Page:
|Index||4 reviews in total|
*** This review may contain spoilers ***
A strongly dramatic picture, yet not altogether pleasant. A love story representing a man sorely deceived, and after an accident depriving him of sight and hearing cruelly deserted by his wife. Then she is induced to come back as the bandages are removed from his partially restored eyes so he may not know the truth. The climax, when the former wife pulls down the curtain and lets in the blinding flash that destroys the partially restored sight forever, is not pleasant, and yet it adds a strong ending to the play. Acted with the ability shown by the Biograph players, this picture will be popular, even though disagreeable, because it arouses the emotions. No matter if they are depressing, the fact that the emotions are stirred is sufficient to make the film popular. - The Moving Picture World, July 30, 1910
Although the leads in this Griffith melodrama about a chemist who
blinds himself in an accident, causing his society wife to abandon him
for a theatrical career, leaving her elder sister to take care of him,
is led by members of Griffith's company who never achieved much for
him, they did all right elsewhere. The large supporting cast is filled
with his usual skilled crew -- if you look, you can spot Mack Sennett
in a small role at one of the parties.
Although the wife is the villain of the piece -- terrible woman going onto the stage! -- Griffith raises some interesting and telling questions about then-current attitudes towards divorce. Given the difference in the couple's characters when they marry, should she stay with him after his blindness? Yes, the acting is noticeably below the standards of Griffith's usual leads, but the story is worth telling and the question is worth asking. Have we answered it any better a century later?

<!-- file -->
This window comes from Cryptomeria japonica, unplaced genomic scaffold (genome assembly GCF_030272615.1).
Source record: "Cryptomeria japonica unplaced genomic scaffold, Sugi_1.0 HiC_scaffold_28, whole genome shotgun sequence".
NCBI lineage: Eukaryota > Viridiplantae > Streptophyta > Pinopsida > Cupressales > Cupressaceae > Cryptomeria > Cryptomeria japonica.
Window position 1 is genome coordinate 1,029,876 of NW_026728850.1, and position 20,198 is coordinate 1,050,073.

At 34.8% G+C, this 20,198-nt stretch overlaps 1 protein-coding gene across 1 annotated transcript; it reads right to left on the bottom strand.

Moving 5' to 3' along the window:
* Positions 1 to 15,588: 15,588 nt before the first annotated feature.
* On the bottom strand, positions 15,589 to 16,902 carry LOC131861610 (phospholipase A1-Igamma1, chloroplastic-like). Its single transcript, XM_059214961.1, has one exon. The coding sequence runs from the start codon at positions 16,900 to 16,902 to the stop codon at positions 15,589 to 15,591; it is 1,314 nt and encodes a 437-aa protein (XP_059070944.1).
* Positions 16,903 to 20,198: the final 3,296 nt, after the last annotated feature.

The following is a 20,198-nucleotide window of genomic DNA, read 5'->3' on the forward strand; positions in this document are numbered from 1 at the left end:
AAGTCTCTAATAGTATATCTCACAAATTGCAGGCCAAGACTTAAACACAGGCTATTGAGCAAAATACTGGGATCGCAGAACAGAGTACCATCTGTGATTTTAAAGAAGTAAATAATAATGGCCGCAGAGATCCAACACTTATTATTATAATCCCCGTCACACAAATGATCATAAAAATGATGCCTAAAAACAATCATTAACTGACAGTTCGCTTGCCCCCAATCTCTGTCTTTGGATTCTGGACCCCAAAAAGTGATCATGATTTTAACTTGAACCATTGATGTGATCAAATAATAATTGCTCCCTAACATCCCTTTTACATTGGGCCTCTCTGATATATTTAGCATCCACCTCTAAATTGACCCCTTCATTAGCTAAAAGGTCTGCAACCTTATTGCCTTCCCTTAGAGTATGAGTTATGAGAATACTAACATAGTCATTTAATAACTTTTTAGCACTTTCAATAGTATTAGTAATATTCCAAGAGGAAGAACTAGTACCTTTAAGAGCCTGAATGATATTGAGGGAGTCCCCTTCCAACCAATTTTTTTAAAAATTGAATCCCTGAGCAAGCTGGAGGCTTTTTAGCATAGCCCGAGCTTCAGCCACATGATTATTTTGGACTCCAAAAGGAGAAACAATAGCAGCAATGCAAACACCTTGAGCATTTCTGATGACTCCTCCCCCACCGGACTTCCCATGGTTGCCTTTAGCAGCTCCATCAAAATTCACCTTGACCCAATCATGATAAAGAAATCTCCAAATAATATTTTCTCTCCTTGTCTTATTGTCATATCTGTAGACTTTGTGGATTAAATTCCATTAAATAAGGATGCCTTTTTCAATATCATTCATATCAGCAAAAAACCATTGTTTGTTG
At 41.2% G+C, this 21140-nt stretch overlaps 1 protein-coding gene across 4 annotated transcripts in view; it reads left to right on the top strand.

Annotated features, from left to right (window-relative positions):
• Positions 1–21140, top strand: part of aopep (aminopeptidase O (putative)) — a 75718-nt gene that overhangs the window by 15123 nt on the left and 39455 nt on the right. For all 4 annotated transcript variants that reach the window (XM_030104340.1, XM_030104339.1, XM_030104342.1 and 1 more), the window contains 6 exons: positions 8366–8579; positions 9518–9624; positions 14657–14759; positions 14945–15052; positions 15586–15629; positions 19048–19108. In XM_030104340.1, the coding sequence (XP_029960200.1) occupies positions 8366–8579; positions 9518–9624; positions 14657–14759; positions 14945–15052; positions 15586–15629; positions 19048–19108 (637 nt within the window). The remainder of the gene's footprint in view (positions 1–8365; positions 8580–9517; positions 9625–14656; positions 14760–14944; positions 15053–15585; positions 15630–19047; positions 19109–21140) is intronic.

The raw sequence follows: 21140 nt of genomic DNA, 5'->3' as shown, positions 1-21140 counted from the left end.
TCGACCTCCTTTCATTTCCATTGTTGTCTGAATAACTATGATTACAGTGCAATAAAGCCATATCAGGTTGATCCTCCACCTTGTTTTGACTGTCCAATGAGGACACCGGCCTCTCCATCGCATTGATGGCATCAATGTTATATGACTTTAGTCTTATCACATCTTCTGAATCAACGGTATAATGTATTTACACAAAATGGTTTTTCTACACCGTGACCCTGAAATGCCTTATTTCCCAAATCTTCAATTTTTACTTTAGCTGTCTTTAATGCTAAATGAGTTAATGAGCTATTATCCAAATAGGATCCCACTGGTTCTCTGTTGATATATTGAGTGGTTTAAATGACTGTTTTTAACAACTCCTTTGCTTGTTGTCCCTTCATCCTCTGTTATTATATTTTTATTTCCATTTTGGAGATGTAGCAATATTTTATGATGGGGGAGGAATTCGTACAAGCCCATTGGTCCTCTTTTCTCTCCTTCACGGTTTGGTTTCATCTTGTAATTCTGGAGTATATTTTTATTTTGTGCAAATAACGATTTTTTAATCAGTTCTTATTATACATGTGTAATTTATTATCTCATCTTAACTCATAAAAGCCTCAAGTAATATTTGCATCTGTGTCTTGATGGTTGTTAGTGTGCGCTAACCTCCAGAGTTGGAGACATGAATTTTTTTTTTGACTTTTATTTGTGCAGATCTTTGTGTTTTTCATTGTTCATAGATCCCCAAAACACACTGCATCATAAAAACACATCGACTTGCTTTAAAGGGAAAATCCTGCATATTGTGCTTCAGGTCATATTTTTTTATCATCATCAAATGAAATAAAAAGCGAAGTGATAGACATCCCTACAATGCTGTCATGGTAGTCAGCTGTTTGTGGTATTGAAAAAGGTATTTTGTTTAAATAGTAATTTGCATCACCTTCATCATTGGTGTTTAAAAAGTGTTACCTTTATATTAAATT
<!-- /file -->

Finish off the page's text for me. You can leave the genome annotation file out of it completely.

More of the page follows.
Flash of Light, A (1910)
*** (out of 4)
Pleasant melodrama from Griffith about a young chemist (Charles West) who has an experiment blow up in his face, which leaves him blind. His new wife doesn't like being burdened with him so she runs off and leaves her younger sister to take care of him. This isn't the best Griffith short out there but he manages to tell the story in a way that will keep you entertained even if that story is rather silly and far fetched. The biggest problem are all the plot twists that has the younger sister taking over the role of the older one and how the husband, even blind, would fall for this doesn't really work nor does the ending and the twist that happens here. Griffith, as usual, knows how to pour the drama on thick and for the most part he does a nice job keeping everything under control and his points about marriage are easy to spot and he doesn't spend too much time preaching here. What does hurt the movie are the leads who aren't the best people Griffith had available and there's even more proof as Mack Sennett, Mary Pickford, Dorothy West and Blanche Sweet also have minor roles here.
This wild melodrama has every emotional and narrative stop pulled. It engages with the issue of the ideal wife in an era of successive divorces. The flash of light is basically in the climatic scene when the doctor pulls down the curtain which returns blindness to our protagonist (Charles West).
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